Being a Minority

By Barbara Ehrenreich

 

Circumstances compel me to set aside my usual flippancy and address
the mood among my fellow leftists. Here, hastily composed, are a few
thoughts occasioned by the Republican re-ascent to national power.

 1.  This is as good a time as any to abandon all traces of deluded
populism, or perhaps the word I want is "majoritarianism." As long as
there has been an American left for me to be part of (since the
mid-1960s, that is) it has presumed to speak for “the people,”
the “working people,” or at least some vague grouping of
“progressive forces.” With Gingrich characterizing even the
conservative-Democratic Clintons as “enemies of normal people,”
it should be clear that we on the left are far from “normal.” We
represent a teensy-tiny minority at best. In fact, the number of
Americans who consider themselves “on the left” is probably far
smaller than the number who have had contact with extraterrestrial
beings.
	In the past, this kind of deluded majoritarianism led to all
sorts of problems-or what an old-fashioned doctrinaire leftist would
have called "errors." Leftists tended to crumble when they realized
“the people” were rejecting them yet again or persisting in
“false consciousness.” Or they tended to drift ever rightward in
order to make their (decreasingly principled) views more
palatable. They tossed what they saw at the moment as the more
controversial issues (abortion at times, or gay rights, or welfare
rights) in order to advance what seemed to be a natural winner, like
our dear, departed notion of universal health insurance.
	But what's wrong with being a minority? The condition of being
an embattled minority is an inevitable part of the life cycle of any
political movement-any movement with principles, that is. Here we can
take a lesson from the right. While the left tends to imagine a
near-triumphant majority with or behind it, the right has thrived on
the opposite conceit: that they are a tiny band of the virtuous,
nearly overwhelmed by the forces of evil. Even when in power, they
imagine a greater power—the "liberal elite" that supposedly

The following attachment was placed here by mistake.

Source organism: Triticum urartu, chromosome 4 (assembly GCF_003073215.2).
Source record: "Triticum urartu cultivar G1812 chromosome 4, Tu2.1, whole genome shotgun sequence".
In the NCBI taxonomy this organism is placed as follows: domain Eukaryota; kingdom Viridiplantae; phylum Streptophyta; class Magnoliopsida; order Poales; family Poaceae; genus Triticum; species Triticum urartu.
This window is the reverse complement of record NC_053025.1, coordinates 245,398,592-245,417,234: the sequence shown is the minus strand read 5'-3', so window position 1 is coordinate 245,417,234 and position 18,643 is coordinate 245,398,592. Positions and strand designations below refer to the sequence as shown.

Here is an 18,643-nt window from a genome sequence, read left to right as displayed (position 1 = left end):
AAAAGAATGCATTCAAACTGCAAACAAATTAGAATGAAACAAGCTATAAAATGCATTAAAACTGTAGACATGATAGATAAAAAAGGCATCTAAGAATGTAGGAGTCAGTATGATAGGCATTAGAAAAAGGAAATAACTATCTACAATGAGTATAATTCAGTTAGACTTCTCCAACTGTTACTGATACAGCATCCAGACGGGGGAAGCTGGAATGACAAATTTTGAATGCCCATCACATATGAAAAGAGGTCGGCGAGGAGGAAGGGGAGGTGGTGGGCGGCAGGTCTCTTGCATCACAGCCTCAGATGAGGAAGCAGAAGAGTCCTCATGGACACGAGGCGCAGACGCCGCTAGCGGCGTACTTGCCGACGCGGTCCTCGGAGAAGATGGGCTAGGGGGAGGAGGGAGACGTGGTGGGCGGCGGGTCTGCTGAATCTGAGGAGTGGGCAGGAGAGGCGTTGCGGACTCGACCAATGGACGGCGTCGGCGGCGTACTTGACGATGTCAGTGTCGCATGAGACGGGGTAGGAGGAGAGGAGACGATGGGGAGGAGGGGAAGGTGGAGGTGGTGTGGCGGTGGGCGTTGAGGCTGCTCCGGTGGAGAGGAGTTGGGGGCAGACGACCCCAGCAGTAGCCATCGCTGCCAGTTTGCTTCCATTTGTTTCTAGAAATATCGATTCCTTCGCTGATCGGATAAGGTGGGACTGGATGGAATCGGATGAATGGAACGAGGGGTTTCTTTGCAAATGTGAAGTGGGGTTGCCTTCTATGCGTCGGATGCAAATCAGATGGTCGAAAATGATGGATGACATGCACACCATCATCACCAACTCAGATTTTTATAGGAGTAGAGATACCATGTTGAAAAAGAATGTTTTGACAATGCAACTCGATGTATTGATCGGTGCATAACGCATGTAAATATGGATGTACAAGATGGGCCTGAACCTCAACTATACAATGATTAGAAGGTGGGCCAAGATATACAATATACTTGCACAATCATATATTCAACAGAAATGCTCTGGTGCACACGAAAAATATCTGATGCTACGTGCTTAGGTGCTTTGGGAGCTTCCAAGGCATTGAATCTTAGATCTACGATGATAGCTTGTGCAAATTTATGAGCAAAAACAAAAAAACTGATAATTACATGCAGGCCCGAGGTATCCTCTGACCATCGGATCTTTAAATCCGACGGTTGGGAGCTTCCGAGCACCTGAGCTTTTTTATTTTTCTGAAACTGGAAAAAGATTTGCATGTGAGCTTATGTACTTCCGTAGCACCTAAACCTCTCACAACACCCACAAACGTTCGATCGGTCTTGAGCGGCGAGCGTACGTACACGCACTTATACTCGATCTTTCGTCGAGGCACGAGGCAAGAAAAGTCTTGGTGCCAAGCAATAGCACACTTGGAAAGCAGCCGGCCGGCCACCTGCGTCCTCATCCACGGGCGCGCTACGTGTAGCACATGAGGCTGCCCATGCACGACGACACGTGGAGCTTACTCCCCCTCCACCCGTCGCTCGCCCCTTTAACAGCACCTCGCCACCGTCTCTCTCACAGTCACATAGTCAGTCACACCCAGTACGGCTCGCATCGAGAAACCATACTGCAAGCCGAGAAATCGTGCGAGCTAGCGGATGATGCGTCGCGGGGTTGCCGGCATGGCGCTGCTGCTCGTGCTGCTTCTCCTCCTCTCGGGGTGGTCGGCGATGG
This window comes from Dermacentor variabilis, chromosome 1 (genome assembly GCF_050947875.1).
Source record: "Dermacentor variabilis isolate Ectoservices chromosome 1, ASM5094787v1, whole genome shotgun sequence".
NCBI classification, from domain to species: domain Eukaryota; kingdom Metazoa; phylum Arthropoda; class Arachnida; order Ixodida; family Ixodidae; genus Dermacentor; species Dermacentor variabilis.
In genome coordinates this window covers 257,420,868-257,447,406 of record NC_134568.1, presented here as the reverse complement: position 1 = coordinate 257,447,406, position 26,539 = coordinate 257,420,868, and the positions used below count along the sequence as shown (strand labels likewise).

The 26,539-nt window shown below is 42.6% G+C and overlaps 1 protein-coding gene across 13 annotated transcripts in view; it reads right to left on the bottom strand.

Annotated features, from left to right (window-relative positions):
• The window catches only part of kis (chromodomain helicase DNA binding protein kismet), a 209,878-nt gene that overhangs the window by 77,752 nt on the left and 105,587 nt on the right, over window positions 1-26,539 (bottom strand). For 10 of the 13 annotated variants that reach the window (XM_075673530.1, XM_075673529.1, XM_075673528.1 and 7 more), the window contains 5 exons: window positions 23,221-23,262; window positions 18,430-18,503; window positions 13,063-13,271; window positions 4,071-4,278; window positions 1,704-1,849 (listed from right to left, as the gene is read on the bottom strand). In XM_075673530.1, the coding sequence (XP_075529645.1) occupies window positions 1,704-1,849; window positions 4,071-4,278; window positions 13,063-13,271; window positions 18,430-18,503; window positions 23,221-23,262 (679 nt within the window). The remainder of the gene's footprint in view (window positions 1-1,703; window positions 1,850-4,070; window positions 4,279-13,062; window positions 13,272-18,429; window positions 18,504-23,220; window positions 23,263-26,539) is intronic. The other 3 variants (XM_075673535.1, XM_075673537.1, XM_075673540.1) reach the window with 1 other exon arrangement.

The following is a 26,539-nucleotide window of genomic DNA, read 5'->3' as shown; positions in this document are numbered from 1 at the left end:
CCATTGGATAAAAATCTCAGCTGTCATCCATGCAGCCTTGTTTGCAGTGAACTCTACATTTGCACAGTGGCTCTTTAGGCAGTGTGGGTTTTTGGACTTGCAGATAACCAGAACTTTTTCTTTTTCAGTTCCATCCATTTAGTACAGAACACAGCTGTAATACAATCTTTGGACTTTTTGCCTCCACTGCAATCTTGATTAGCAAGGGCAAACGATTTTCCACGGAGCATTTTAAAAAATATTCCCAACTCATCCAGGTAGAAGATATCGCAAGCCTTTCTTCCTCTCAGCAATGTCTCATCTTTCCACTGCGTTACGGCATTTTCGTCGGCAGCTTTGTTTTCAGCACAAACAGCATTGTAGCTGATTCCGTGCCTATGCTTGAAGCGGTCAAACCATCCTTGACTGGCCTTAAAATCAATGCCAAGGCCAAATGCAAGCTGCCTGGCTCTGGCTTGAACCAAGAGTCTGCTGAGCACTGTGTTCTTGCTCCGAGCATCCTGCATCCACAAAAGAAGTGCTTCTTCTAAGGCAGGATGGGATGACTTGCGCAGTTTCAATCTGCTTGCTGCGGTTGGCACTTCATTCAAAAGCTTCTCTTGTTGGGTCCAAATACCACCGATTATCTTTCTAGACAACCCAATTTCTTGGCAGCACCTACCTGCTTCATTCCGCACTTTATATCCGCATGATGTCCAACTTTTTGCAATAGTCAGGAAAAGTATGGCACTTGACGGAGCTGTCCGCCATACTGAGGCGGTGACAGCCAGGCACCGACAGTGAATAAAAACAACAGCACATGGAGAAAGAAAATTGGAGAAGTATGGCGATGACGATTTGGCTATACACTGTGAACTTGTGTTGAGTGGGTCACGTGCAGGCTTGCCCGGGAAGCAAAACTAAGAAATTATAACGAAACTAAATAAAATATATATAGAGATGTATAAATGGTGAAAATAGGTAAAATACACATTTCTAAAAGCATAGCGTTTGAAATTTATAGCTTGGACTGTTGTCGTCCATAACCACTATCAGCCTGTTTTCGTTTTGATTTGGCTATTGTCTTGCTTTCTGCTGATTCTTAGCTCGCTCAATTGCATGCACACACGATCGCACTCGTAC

dominates the media, the academy, and the government. For over two
decades now, the political right has adopted the stance of an
embattled minority even while enjoying lush corporate support and
abundant representation. It hasn’t hurt them one bit.
	We don't even have to invent a powerful "enemy" force. There
is a corporate elite, and it’s a lot nastier and mightier than any
Hollywood/campus “liberal elite.” And there is an increasingly
police-like state. So rant. Be the lone voice in the wilderness, the
different drummer, etc. You are different-and whatever you say,
you’re lucky to get a hearing at all.

 2.  Remember that no matter how bad things look, everything changes,
and in ways that we cannot easily imagine or predict. Bush's war-time
approval ratings were exceeded only by those of the deity, but he
still crashed in 1991. Clinton won the presidency, but lost the
country. And Gingrich? People may come to loathe that malign baby-face
in a month or two, and for reasons that have nothing to do with
politics or principle. In our media- and poll-driven political
culture, expect sudden turn-abouts, instant backlashes, weekend-long
"trends."
	Of course, the same applies to any victories we may achieve or
come in sight of. Look at universal health insurance, once the lovable
poster child of the progressive agenda, now transformed into a wicked
scheme for "government control" of health care. At some point we're
going to have to figure out what propels the chaotic churning which
has replaced any thoughtful, deliberative political process. But for
now we better learn to surf it.

	3.  This is also a fine time to abandon any ideas of
historical predestination or inevitability. Most of us were nurtured
in a political philosophy that assumed some kind of "progress" was
hardwired into the historical record. Just as dinosaurs gave way to
“man” and slime to dinosaurs, so would cultures of cruelty and
repression give way to revolutionary new ones based on freedom and
generosity. Even in the worst of times, leftists have been sustained
by this bone-deep conviction that we are on the winning side of the
evolutionary and historical process. We've progressed away from
slavery and human sacrifice, goes the argument-why not also capitalism
and militarism?
	Well, slavery is making a comeback in many parts of the world,
and human sacrifice persists in the form of capital punishment and
war. History follows no script, and certainly not an upbeat one. As
for biological evolution, check out Stephen Jay Gould's sobering
article in last October’s Scientific American, where we learn that
the only biological "winners" are the bacteria, and that multicellular
life in general may be an evolutionary blip. But this should be no
cause for political despair. As leftists, we don’t do what we do
because we have to, according to some genetic or Hegelian master
plan. We do it because, in some deep quasi-religious sense, it’s
right.

	4.  Finally, can we have an apology from all those who argued
that our job, as leftists, was to provide warm support to any Democrat
in or near power, because the alternative was so much worse? The
Clinton administration turned out to be a growth medium for the
maniacal right and a temporary anesthetic for the left. I'm not
convinced that a second Bush administration would have been a whole
lot worse. I am convinced that we have our own work to do-more than we
can reasonably handle—and that toadying to the powerful (whether
called Democrats or Republicans) is not, and should never be, a part
of it.

Reprinted with permission from Z Magazine, February 1995.  {body}

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